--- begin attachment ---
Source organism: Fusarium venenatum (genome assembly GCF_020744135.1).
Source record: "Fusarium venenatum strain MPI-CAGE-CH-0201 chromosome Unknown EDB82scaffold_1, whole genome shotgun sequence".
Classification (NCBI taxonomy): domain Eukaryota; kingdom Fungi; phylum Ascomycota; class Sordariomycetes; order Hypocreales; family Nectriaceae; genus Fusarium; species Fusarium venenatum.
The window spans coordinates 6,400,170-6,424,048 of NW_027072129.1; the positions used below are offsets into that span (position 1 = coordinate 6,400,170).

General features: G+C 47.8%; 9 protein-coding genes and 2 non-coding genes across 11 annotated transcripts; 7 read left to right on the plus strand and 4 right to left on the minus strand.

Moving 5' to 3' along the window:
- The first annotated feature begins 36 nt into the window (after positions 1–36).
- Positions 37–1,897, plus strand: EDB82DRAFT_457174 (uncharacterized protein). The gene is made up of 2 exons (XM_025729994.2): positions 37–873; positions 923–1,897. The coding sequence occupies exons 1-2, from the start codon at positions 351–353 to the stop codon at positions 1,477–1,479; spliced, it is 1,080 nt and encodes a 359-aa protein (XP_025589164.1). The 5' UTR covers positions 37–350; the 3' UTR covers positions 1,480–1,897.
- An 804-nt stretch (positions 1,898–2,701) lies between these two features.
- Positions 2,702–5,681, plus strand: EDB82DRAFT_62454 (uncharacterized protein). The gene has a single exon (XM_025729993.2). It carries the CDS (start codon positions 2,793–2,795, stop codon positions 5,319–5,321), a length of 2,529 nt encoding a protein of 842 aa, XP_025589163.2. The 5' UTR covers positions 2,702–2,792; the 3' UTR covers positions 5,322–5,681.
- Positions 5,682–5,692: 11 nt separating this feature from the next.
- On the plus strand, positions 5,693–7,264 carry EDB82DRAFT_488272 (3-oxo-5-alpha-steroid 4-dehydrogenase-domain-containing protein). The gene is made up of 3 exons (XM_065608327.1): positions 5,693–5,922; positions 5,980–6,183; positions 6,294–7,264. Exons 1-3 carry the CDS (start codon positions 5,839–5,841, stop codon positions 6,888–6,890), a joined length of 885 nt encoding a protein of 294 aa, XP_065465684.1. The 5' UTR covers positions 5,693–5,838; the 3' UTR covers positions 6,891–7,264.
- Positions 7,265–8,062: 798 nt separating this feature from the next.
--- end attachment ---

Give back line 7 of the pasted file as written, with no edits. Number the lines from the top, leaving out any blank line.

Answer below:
- The first annotated feature begins 36 nt into the window (after positions 1–36).